Dietary Interventions For Type 2 Diabetes: How Millet Comes To Help

Dietary Interventions For Type 2 Diabetes: How Millet Comes To Help

Go to: Type 2 Diabetes Overview and Associated Complications Diabetes is a chronic disease that is characterized by high level of blood glucose also known as hyperglycaemia. According to WHO 2015 published figure1, 9% of the world population aged 18 and above has contracted diabetes and an estimated 1.5 million deaths per year are attributed to diabetes directly. It is well known that glucose level of a diabetic patient increases dramatically beyond the normal range after a meal. It is also true that their blood glucose level would soon drop as the body failed to store the excess glucose for later use. Diabetes is classified into Types 1 and 2. Type 1 diabetes is also known as juvenile diabetes or insulin-dependent diabetes as the patients’ pancreas cannot produce or produces little insulin and often presents itself from childhood (Diabetes.co.uk, 2016c). Type 2 diabetes (T2D), however, often first appears in adults when the body becomes resistant to insulin or fails to make sufficient amounts of insulin (Martin et al., 1992; Weyer et al., 2001). T2D comprises 90% of people with diabetes around the world (NHS choice, 2014). This can largely be the result of excess body weight and physical inactivity. Added complication to T2D is that it presents less marked symptoms than Type 1 diabetes and is often diagnosed only when complications have already arisen. Major complications caused by hyperglycaemia include atherosclerosis that hardens and narrows the blood vessels. Other diabetes-related complications are heart disease, stroke, retinopathy, and kidney failure (Bitzur et al., 2009; Sone et al., 2011). Diabetic retinopathy leads to blindness by causing cumulative damage to the small blood vessels in the retina and contributes to 1% blindness globally. Similarly, kidney f Continue reading >>

What Makes Millets A Super Food For Diabetics

What Makes Millets A Super Food For Diabetics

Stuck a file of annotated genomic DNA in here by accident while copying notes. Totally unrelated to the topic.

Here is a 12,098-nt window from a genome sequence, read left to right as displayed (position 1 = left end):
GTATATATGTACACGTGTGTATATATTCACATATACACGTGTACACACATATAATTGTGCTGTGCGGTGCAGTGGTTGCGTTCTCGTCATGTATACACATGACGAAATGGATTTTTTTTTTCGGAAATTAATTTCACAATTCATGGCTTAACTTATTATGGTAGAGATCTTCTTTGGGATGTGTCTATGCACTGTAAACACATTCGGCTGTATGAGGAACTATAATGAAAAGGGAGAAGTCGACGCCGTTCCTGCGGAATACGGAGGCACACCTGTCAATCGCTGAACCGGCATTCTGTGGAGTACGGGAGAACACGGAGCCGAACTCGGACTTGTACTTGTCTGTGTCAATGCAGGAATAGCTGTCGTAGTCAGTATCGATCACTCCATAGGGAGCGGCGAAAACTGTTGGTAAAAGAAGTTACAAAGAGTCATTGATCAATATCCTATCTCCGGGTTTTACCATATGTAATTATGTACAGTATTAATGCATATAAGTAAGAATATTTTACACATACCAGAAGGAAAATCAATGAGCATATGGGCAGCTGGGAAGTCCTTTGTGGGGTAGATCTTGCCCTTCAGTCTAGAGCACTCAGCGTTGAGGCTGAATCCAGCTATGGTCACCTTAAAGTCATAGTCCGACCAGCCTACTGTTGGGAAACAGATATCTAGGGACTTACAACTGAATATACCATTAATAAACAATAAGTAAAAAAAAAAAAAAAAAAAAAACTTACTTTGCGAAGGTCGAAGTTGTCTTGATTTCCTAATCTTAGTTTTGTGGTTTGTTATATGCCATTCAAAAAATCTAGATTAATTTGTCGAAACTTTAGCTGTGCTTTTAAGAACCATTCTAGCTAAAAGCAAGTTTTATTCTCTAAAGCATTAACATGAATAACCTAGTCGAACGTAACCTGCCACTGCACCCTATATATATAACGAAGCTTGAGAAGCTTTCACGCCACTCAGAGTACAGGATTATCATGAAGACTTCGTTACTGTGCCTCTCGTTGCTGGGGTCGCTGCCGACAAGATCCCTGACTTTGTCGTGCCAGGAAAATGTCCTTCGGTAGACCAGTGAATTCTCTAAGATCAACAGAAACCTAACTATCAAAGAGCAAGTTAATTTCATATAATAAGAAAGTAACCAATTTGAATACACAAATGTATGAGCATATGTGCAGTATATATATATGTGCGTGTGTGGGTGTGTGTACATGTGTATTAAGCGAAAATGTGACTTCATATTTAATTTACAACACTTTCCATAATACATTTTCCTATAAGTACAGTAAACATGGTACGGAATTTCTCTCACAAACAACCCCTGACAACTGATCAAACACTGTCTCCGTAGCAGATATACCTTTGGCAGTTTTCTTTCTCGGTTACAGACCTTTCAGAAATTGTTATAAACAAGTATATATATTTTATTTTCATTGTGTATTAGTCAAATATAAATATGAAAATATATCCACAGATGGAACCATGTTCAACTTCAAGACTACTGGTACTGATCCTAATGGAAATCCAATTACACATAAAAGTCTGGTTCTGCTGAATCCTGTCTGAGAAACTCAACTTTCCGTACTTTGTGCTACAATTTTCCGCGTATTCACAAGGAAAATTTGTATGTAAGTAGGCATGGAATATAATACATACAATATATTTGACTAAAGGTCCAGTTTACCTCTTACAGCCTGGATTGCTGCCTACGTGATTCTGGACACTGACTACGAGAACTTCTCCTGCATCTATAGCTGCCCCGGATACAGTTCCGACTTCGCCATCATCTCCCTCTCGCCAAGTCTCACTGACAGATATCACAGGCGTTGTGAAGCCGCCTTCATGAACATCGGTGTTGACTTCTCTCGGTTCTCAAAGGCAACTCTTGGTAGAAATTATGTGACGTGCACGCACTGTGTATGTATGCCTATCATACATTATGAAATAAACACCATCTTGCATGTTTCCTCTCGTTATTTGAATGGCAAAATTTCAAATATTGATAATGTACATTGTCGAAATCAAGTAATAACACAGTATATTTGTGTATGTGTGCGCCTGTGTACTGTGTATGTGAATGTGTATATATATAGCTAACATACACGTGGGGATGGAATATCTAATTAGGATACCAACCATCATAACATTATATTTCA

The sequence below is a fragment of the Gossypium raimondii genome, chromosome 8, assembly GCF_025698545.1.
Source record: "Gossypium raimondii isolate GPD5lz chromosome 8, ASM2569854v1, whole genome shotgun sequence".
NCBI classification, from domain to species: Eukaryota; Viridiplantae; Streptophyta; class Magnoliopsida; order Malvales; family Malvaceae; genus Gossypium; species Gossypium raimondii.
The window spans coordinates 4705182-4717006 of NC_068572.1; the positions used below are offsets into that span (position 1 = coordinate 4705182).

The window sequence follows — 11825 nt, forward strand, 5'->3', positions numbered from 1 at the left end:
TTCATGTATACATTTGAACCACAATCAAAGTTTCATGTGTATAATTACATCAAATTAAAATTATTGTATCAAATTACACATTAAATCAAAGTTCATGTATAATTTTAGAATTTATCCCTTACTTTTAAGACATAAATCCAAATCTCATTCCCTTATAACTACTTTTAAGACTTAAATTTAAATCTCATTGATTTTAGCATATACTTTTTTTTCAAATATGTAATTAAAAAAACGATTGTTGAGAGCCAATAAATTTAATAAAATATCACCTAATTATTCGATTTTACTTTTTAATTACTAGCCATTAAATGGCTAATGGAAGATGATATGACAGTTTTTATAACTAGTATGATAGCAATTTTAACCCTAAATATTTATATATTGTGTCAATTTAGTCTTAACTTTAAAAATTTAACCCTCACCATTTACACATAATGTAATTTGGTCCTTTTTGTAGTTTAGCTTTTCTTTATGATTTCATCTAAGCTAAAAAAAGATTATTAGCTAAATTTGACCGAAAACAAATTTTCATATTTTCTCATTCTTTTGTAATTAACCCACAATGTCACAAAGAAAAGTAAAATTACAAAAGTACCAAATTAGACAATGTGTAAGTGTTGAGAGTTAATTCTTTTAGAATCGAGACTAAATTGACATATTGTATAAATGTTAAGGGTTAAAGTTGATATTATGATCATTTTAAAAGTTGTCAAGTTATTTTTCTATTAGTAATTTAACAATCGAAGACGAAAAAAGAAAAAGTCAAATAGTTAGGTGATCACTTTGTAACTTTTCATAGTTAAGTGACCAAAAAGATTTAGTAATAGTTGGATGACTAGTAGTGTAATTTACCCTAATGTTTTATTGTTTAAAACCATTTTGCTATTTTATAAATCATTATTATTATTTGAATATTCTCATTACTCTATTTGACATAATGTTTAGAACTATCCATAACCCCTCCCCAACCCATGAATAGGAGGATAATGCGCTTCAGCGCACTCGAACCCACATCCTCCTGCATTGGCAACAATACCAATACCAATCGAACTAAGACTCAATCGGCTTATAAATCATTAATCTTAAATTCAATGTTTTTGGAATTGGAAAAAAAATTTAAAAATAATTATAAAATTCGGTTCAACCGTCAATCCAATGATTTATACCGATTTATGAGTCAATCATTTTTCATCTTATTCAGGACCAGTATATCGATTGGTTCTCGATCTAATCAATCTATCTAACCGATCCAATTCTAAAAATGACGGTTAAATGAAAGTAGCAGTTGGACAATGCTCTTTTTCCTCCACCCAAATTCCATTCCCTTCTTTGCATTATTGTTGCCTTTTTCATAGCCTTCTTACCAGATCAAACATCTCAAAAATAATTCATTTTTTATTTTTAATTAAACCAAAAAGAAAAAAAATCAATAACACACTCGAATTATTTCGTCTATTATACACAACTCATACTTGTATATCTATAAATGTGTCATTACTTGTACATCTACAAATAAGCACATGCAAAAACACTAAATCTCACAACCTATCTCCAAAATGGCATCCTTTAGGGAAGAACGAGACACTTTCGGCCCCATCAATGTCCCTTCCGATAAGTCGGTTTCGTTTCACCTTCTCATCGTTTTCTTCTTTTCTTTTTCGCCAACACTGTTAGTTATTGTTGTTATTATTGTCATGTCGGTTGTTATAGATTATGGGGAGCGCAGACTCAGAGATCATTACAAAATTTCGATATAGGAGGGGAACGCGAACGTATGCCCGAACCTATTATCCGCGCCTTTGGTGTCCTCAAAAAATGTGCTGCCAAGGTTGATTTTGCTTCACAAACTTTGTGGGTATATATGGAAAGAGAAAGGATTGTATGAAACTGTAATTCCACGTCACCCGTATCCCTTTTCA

What makes millets a super food for diabetics Millets are not just bird seed, but the secret to enjoying your grains while staying gluten free, keeping your blood sugar low and accelerating weight loss Millets are tiny seeds of the grass family that originated in Africa and Asia. Consumed traditionally in South India, these easy to cook goodies are nutritious, cultivated with less water, are pest resistant and therefore environment friendly. They come at a marginally higher expense but are richer in protein, fat, fibre and other nutrients than grains like wheat and rice. Millets are a powerhouse of the following nutrients: Fibre offers satiety therefore is a good choice to manage blood sugars and diabetes Beta-glucan [soluble fibre] lowers cholesterol and triglycerides Resistant starch helps in the growth of good bacteria in the gut Bran is not digested and aids easy bowel movement preventing constipation Millets contain higher amounts of protein in comparison to rice and wheat. Typically grains lack an essential amino acid called lysine. Finger and foxtail millet contains more lysine. High protein content increases serotonin which is a feel good factor and it helps to induce sleep B vitamins, B3, B6, and folic acid makes one feel energetic Magnesium is an anti-stress mineral and together with potassium helps to reduce blood pressure and boosts heart health Calcium and phosphorus are good for bone health, however the absorption of calcium may be not be optimal due to the presence of anti-nutrients like phytates, phenols, enzyme inhibitors and tanins Iron is vital for stamina and its absorption in finger millet [ragi] can be enhanced by malting. Most of the common food items prepared with rice or wheat can be replaced with millets either partly or whole. Millets contain Continue reading >>